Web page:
Kellee Moye, of Unleashing Readers, and Jen Vincent of Teach Mentor Texts, decided to give Kathryn’s (at Book Date) “It’s Monday! What Are You Reading?” meme a kidlit focus, reviewing books in children’s literature (picture books, chapter books, middle grade novels, young adult novels, or anything in the world of kidlit). If you enjoy this type of reading, join us every Monday!
Summer has been wonderful for our family, so far. We kicked off end-of-school-year with our camping/cabin trip back in May. Since hubby had two weeks off from teaching before Upward Bound started at the college, we worked diligently on sorting all five kiddos’ toys and clothing for the year — dropping off donations and picking up whatever items each child needed. And now that temps are well into the 90s (and I did my first lawn watering of the season!!), I’d say we’re well into the festival stage of the summer where our weekends will be seemingly swallowed up in a flurry of local events. But you and I will still have #IMWAYR — whew! Onward…
May 29, 2018
This book has so much heart and hope, even in the midst of fear. “The thing about prejudice is you can’t tell people not to be prejudiced. You’ve got to show them.” And that’s exactly what this book does. Yang drew from plenty of real-life experiences from her years working the front desk of hotels that her parents managed. In this story, Mia’s mom champions math. However, 10 year old Mia falls in love with English writing. While managing the front desk of the Calivista Motel, she bravely uses writing to make waves in the world around her. Meanwhile, her parents quietly hide immigrants in empty rooms, hoping the motel owner won’t discover their secret. Left and right, conflicts occur between Chinese immigrants and Americans due to a simple misunderstanding of language or customs. Nevertheless, the ending provides a happy “feel good” conclusion that feeds on the love of a uniquely bonded community. Ahhhh… this book pulls the heartstrings!
A few interesting tidbits about Kelly Yang: She started college at the age of 13. She also started the Kelly Yang Project which is a writing and debating program for children in Asia and the United States. She has been published in the New York Times, the Washington Post, and the Atlantic. So while this is her debut middle grade novel, writing professionally is not new to Yang. Her literary experience is quite evident in the pages of Front Desk. I couldn’t put it down — started and finished it in the same day (even while being the only parent home with 5 very busy children). Grab this one as soon as you can!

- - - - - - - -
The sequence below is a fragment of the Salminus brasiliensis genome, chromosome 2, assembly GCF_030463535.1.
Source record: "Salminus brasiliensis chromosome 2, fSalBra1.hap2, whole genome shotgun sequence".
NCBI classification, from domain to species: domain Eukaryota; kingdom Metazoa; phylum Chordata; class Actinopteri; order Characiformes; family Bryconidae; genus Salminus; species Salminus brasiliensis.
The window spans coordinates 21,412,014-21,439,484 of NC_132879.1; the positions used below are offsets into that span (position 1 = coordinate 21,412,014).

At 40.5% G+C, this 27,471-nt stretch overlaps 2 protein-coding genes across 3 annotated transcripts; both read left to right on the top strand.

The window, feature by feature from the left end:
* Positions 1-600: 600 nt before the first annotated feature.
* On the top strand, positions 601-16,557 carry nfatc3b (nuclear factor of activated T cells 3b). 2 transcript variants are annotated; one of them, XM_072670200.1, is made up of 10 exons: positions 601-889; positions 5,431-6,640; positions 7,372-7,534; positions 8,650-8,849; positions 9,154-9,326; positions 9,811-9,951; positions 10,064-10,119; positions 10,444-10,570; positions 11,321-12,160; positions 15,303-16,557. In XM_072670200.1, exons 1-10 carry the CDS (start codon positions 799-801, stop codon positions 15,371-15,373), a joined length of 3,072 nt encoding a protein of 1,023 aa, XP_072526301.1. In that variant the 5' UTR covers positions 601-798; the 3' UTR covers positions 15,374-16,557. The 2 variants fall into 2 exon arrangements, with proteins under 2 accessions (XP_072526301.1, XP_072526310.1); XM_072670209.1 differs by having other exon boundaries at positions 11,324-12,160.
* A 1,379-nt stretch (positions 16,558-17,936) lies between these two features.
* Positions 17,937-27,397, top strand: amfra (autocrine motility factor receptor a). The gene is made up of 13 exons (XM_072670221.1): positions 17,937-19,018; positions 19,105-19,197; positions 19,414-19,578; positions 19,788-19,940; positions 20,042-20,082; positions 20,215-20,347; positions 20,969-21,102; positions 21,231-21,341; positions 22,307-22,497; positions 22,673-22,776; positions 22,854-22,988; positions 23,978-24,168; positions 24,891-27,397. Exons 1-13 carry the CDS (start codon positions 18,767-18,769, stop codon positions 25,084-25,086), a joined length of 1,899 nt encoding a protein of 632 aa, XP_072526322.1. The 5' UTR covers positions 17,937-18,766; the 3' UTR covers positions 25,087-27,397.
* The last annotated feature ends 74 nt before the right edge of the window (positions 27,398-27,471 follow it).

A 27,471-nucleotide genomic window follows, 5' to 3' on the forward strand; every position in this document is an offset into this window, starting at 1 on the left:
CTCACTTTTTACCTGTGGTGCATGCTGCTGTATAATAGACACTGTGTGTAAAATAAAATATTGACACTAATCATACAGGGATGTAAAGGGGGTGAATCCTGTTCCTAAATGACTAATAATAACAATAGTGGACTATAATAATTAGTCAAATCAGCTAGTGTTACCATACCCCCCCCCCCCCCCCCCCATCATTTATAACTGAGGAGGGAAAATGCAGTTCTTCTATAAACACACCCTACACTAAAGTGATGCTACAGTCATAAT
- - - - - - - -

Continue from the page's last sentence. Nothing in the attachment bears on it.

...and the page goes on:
The Wild Robot
(The Wild Robot, book #1)
April 5, 2016
I was finally able to pick this little book up. Since book #2 (The Wild Robot Escapes) was recently released, I was feeling a bit behind. So… Roz is a robot. During a hurricane, her ship sinks near an island devoid of human life. Roz is the only robot to “survive.” From the beginning, the other island being call her monster. But chapter after chapter, Roz slowly adapts to island life, learning the various animal languages, befriending the island animal families, and figuring out her role in this new habitat. Themes revolve around acceptance of differences (some bullying included), adoption, community, and adaptation. Brown also includes a number of simple black and white illustrations throughout the chapters that add personality and humor to each situation.
I don’t think I can liken this book to any other novel I’ve read (at least not in recent years). While marketed to middle graders, the language has the feeling of a young child’s picture book. I could read each chapter to my 4-year-old and she’d easily be engaged and empathize with Roz and the various animal families. For that reason, it would probably make a good read-aloud for a multi-age classroom or home environment.
Example from the text:
I have book #2, The Wild Robot Escapes, checked out from the library and hope to squeeze it into my “short list” summer reading plans.
Aru Shah and the End of Time
(Pandava Quartet #1)
March 27, 2018